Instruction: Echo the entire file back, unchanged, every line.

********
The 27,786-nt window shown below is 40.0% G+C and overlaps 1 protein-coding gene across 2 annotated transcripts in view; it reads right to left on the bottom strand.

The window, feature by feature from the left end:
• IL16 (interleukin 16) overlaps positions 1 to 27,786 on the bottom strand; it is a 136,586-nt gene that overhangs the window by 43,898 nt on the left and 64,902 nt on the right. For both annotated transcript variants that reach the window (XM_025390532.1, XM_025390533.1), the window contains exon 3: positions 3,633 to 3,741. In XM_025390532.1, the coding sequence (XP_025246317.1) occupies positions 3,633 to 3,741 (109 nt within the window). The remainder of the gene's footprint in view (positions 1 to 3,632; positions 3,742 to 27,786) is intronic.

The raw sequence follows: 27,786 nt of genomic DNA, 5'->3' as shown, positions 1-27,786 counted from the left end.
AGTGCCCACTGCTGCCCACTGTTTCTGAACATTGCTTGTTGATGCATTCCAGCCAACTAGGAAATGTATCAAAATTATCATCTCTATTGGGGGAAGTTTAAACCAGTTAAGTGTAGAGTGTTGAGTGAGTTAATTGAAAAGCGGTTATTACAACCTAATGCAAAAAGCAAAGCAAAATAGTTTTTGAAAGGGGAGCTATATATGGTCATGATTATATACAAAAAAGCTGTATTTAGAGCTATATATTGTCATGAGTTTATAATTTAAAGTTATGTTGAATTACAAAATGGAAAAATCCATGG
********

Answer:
The 27,786-nt window shown below is 40.0% G+C and overlaps 1 protein-coding gene across 2 annotated transcripts in view; it reads right to left on the bottom strand.

The window, feature by feature from the left end:
• IL16 (interleukin 16) overlaps positions 1 to 27,786 on the bottom strand; it is a 136,586-nt gene that overhangs the window by 43,898 nt on the left and 64,902 nt on the right. For both annotated transcript variants that reach the window (XM_025390532.1, XM_025390533.1), the window contains exon 3: positions 3,633 to 3,741. In XM_025390532.1, the coding sequence (XP_025246317.1) occupies positions 3,633 to 3,741 (109 nt within the window). The remainder of the gene's footprint in view (positions 1 to 3,632; positions 3,742 to 27,786) is intronic.

The raw sequence follows: 27,786 nt of genomic DNA, 5'->3' as shown, positions 1-27,786 counted from the left end.
AGTGCCCACTGCTGCCCACTGTTTCTGAACATTGCTTGTTGATGCATTCCAGCCAACTAGGAAATGTATCAAAATTATCATCTCTATTGGGGGAAGTTTAAACCAGTTAAGTGTAGAGTGTTGAGTGAGTTAATTGAAAAGCGGTTATTACAACCTAATGCAAAAAGCAAAGCAAAATAGTTTTTGAAAGGGGAGCTATATATGGTCATGATTATATACAAAAAAGCTGTATTTAGAGCTATATATTGTCATGAGTTTATAATTTAAAGTTATGTTGAATTACAAAATGGAAAAATCCATGG